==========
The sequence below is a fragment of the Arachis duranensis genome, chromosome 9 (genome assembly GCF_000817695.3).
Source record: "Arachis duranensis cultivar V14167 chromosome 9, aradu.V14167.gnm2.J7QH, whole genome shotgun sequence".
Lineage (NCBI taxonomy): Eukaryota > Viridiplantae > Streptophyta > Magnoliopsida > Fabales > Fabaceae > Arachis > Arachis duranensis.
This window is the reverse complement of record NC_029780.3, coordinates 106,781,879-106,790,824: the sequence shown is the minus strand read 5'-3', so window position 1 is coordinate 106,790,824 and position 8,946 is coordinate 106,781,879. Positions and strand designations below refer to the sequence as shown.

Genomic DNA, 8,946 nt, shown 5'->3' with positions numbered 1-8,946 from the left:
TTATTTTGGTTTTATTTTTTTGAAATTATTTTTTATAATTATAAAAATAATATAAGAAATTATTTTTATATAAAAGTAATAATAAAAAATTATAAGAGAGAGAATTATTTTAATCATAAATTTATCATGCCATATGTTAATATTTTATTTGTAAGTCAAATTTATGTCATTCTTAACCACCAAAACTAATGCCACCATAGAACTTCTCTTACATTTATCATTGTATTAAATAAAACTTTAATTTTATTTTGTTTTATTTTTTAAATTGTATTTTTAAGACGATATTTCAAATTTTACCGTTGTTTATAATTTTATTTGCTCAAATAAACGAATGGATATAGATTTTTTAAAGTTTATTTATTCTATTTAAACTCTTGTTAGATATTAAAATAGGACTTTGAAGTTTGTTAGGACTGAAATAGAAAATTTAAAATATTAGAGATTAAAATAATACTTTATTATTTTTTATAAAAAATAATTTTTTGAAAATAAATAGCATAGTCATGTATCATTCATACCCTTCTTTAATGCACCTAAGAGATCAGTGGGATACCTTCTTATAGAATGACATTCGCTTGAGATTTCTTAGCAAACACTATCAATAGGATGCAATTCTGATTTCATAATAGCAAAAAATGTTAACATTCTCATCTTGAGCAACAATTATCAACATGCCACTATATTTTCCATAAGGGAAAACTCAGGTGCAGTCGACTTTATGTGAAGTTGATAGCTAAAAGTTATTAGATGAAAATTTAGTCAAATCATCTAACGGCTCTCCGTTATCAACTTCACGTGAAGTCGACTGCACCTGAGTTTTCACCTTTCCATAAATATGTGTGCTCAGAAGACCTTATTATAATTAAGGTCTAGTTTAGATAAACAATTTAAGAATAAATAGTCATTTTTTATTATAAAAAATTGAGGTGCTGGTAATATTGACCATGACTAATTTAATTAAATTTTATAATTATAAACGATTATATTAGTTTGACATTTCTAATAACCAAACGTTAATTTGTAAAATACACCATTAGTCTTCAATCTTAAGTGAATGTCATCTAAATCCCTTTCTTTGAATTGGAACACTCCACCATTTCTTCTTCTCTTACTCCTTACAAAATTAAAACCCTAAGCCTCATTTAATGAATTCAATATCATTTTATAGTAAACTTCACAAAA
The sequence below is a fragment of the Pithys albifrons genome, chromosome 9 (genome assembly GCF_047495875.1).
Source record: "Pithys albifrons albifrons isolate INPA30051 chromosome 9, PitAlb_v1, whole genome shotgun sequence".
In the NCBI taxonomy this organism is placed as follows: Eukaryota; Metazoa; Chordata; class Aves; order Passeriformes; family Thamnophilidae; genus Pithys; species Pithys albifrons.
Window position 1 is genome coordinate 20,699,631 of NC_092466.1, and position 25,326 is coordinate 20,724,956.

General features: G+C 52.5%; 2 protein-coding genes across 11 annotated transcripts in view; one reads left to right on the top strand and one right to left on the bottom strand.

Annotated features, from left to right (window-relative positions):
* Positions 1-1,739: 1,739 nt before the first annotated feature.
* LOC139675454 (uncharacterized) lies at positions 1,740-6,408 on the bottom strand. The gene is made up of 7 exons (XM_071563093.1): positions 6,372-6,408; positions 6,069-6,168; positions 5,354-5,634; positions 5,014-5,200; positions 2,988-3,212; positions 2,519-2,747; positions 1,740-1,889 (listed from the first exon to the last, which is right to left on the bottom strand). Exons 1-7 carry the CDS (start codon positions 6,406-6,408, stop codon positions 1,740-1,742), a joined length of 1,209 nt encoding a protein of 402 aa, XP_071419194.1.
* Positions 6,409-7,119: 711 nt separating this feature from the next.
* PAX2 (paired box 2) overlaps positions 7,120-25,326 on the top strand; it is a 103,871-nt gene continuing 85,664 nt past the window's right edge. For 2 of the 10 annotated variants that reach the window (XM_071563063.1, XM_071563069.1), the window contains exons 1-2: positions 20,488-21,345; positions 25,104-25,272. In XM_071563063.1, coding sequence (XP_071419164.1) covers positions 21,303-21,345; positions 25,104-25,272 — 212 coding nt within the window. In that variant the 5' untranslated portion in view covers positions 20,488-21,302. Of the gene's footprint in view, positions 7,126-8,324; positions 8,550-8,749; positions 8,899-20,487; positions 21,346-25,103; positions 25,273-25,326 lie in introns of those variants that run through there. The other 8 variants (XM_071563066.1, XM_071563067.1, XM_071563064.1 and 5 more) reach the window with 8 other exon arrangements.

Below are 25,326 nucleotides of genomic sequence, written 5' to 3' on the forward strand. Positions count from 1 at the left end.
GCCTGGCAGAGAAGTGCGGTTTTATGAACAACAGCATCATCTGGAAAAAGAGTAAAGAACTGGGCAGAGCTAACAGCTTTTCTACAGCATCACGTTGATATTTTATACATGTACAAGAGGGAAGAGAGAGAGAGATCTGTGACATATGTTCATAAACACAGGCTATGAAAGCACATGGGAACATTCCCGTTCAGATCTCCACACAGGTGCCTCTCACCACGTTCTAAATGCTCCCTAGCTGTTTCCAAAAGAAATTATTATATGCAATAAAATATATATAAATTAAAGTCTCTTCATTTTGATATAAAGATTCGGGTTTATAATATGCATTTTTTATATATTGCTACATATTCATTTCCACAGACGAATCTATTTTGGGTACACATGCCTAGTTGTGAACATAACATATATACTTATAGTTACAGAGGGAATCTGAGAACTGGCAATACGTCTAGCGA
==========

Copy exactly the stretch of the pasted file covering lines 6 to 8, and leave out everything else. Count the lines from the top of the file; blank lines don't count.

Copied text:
TTATTTTGGTTTTATTTTTTTGAAATTATTTTTTATAATTATAAAAATAATATAAGAAATTATTTTTATATAAAAGTAATAATAAAAAATTATAAGAGAGAGAATTATTTTAATCATAAATTTATCATGCCATATGTTAATATTTTATTTGTAAGTCAAATTTATGTCATTCTTAACCACCAAAACTAATGCCACCATAGAACTTCTCTTACATTTATCATTGTATTAAATAAAACTTTAATTTTATTTTGTTTTATTTTTTAAATTGTATTTTTAAGACGATATTTCAAATTTTACCGTTGTTTATAATTTTATTTGCTCAAATAAACGAATGGATATAGATTTTTTAAAGTTTATTTATTCTATTTAAACTCTTGTTAGATATTAAAATAGGACTTTGAAGTTTGTTAGGACTGAAATAGAAAATTTAAAATATTAGAGATTAAAATAATACTTTATTATTTTTTATAAAAAATAATTTTTTGAAAATAAATAGCATAGTCATGTATCATTCATACCCTTCTTTAATGCACCTAAGAGATCAGTGGGATACCTTCTTATAGAATGACATTCGCTTGAGATTTCTTAGCAAACACTATCAATAGGATGCAATTCTGATTTCATAATAGCAAAAAATGTTAACATTCTCATCTTGAGCAACAATTATCAACATGCCACTATATTTTCCATAAGGGAAAACTCAGGTGCAGTCGACTTTATGTGAAGTTGATAGCTAAAAGTTATTAGATGAAAATTTAGTCAAATCATCTAACGGCTCTCCGTTATCAACTTCACGTGAAGTCGACTGCACCTGAGTTTTCACCTTTCCATAAATATGTGTGCTCAGAAGACCTTATTATAATTAAGGTCTAGTTTAGATAAACAATTTAAGAATAAATAGTCATTTTTTATTATAAAAAATTGAGGTGCTGGTAATATTGACCATGACTAATTTAATTAAATTTTATAATTATAAACGATTATATTAGTTTGACATTTCTAATAACCAAACGTTAATTTGTAAAATACACCATTAGTCTTCAATCTTAAGTGAATGTCATCTAAATCCCTTTCTTTGAATTGGAACACTCCACCATTTCTTCTTCTCTTACTCCTTACAAAATTAAAACCCTAAGCCTCATTTAATGAATTCAATATCATTTTATAGTAAACTTCACAAAA
The sequence below is a fragment of the Pithys albifrons genome, chromosome 9 (genome assembly GCF_047495875.1).
Source record: "Pithys albifrons albifrons isolate INPA30051 chromosome 9, PitAlb_v1, whole genome shotgun sequence".